Six reasons why it may cost you more not to pay an editor to prepare your paper for publication

The pressure to publish in order to maintain momentum in your academic career is powerful.

But you risk switching your readers off if, having invested hundreds of hours researching, revising, and refining, you submit a paper that lacks polish, with erratic punctuation or clumsy clauses. You may even undermine reviewers’ confidence in the content itself.

In contrast, concise and accurate language serves to showcase the quality of your academic work.

It’s likely that by the time you get ready to publish you’ll have spent considerable time and energy on your research, making last-minute redrafts and additions while juggling a number of other demands on your time. Over-familiarity or fatigue at this stage can make it all too easy to miss small errors which may then be glaringly obvious to your readers.

But there is a way to avoid this – by employing a professional editor.

To some, this seems counter-intuitive. After all, you’re an academic and words are your tools. But think about it:

1. You are constantly deepening your expertise in your chosen field, but that may not mean you’re as good a writer as you are researcher, analyst, theorist or investigator. Many graduate programmes don’t include writing training, and with your attention fully focused on your specialist area, it may not be a skill you have been proactively developing.

2. You’ve been close to the text for so long you may have lost the ability to see it clearly. A particular word can often lodge in your brain and keep popping up throughout your argument. While this may go unnoticed by you, it is instantly spottable by an objective, professional editor. There’s a reason even full-time writers have editors: it’s hard for anyone to identify their own weak spots, bad habits, or inconsistencies. A fresh and experienced pair of eyes is invaluable, perhaps never more so than when you’ve spent the last six months living, dreaming and breathing your paper.

3. Your time is valuable and finite. It’s worth asking whether it’s better to pay an editor to identify and correct issues while you review new research, nurture your network, seek sources of funding and new opportunities? Or spend those hours catching recalcitrant commas? Mistakes come at a cost, as does your time. A good editor is likely to be quicker and more accurate than you, and able to free you up to focus on what happens next, after publication.

4. Your chances of being published will increase. With competition high, and an ever-increasing volume of papers being written for publication and peer review, journals evaluate and reject a high proportion of submissions, many for poor English. Polishing a sub-standard paper won’t get it published, but failing to polish a great paper might just cause you to fall at the last hurdle.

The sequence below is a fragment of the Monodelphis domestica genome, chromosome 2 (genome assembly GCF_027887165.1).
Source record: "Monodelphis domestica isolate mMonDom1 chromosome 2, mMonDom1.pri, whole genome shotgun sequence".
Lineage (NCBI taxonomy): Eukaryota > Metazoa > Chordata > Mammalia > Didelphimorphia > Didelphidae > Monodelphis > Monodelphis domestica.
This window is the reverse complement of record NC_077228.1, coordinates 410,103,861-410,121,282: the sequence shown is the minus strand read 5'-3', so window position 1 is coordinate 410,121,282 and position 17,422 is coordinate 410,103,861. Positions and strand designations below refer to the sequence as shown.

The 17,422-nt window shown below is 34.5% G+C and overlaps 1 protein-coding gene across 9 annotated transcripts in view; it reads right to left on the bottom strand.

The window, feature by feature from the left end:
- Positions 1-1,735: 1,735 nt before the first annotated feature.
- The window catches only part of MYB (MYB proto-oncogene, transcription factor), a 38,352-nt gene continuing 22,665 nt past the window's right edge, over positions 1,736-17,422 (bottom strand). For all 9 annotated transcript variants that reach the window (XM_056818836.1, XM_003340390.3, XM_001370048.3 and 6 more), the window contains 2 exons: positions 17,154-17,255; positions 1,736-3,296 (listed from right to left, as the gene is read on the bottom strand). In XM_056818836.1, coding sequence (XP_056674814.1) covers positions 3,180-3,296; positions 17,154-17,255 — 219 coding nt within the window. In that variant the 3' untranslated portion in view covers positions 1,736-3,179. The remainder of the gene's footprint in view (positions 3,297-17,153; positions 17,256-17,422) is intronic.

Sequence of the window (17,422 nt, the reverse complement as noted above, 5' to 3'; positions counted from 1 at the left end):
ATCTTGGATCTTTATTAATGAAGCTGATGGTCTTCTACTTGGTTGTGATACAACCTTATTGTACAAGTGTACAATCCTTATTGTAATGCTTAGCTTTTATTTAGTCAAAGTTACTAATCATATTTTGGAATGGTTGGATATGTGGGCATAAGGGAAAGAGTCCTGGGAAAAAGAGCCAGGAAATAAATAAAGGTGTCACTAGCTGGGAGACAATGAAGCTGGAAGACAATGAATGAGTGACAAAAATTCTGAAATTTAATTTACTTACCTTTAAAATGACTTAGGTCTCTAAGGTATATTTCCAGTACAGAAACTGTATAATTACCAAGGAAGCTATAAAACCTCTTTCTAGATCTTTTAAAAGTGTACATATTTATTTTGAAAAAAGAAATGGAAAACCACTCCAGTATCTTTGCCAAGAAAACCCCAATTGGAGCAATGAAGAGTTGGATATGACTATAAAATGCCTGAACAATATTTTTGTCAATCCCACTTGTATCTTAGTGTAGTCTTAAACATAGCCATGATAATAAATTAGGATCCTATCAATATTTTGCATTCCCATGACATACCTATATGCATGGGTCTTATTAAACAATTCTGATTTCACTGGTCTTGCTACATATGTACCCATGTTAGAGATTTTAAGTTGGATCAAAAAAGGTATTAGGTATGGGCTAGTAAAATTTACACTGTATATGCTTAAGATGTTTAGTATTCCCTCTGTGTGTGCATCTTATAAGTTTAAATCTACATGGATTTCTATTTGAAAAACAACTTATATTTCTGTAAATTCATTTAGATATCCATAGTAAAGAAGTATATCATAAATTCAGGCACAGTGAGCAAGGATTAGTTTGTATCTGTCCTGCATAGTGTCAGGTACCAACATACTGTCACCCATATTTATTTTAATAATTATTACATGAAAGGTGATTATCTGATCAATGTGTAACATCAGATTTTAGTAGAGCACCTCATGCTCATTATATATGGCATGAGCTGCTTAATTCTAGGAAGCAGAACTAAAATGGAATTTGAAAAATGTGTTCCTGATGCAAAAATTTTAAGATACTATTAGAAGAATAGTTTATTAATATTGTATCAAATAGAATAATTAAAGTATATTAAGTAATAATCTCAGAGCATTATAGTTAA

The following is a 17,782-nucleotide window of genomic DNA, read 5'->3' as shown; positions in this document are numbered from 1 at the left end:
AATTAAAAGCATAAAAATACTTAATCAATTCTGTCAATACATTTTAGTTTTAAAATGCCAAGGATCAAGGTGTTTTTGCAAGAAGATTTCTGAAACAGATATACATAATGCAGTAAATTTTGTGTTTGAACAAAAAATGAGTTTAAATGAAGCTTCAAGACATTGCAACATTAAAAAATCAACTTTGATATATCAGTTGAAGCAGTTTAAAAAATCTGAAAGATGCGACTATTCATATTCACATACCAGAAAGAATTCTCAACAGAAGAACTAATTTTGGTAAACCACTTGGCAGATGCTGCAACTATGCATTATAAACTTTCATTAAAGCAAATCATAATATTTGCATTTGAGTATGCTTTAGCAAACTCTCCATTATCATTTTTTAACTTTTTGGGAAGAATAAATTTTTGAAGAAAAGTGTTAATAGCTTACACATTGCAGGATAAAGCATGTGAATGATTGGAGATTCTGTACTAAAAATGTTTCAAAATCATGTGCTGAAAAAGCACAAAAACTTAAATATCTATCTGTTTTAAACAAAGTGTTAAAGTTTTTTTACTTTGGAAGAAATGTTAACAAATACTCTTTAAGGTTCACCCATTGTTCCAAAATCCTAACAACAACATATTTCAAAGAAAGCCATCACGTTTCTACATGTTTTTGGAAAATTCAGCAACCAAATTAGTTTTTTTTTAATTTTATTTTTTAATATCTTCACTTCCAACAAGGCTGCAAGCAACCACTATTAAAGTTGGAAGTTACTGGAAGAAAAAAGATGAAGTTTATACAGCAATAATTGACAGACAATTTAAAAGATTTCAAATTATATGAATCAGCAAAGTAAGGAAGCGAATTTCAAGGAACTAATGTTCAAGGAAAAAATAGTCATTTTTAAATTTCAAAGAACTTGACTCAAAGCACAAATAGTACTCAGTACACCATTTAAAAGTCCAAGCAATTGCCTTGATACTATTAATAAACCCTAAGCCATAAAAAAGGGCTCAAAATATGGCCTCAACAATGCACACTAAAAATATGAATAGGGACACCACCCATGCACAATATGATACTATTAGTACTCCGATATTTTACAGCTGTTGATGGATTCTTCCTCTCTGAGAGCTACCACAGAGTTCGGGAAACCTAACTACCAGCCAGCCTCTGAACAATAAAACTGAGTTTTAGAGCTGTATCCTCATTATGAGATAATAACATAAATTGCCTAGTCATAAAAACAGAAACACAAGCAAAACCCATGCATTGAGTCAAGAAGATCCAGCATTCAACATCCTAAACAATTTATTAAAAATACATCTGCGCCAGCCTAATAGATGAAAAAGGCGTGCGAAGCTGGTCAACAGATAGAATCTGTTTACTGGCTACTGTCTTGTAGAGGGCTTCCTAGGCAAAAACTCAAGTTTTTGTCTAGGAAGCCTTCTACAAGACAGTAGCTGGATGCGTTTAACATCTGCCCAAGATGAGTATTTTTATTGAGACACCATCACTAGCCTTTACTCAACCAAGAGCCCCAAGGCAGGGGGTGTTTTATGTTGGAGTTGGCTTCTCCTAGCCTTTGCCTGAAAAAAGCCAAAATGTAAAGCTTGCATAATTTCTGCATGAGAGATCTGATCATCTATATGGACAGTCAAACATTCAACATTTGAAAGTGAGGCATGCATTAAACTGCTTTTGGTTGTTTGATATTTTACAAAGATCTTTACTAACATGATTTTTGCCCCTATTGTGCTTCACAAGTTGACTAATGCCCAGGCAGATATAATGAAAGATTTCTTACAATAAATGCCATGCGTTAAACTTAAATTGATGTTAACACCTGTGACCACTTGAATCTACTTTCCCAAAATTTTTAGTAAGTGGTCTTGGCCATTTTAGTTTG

5. You’re writing in a second or third language. I studied Modern Languages, and cannot begin to express the admiration I have for academics who work alongside native speakers in a language they did not grow up speaking. A professional editor can ensure that any non-English errors or turns of phrase in your work don’t detract from your message.

6. You get a mini-writing tutorial, tailored entirely to you. Working through the changes your editor has tracked will shed light on your unique blind spots and writing weaknesses. This process will help correct your cavalier approach to colons, or whatever particular pitfall most commonly catches you out, so your writing can go from strength to strength.

So if you do decide to use the services of an editor, the next question is: what level of editing do you need?

1. Substantive editing: This is a deep edit, in which the logic, flow, and structure of your text is examined, and can include the identifying of gaps, revising of content, and modification of structure. This is best sourced from an editor with expertise in your specialist field.

2. Copy-editing: This type of editing will tighten and sharpen your writing, picking up issues like overly-long sentences or clunky wording, so it is clear, accurate and straightforward to read.

3. Proofreading: This is a final-stage polish, when all changes and revisions have been made, to remove any tiny inconsistencies, typos, or formatting quirks.

Your investment in your submissions for publication is significant. When so much is at stake it’s far better for an editor to find any mistakes you’ve missed than your academic peers. The question might therefore not be ‘Why use an editor?’, but rather ‘What will it cost me not to hire an editor?’

If you’d like me to copy-edit or proofread your paper please get in touch.

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Jo Mitchell is an experienced writer and editor. After studying Modern Languages at the University of Oxford she worked in fundraising at Oxfam GB and Viva, where she specialised in writing communications for major donors. She now provides freelance editing and copywriting services at Nightingale Ink in the firm belief that sometimes words can sing.

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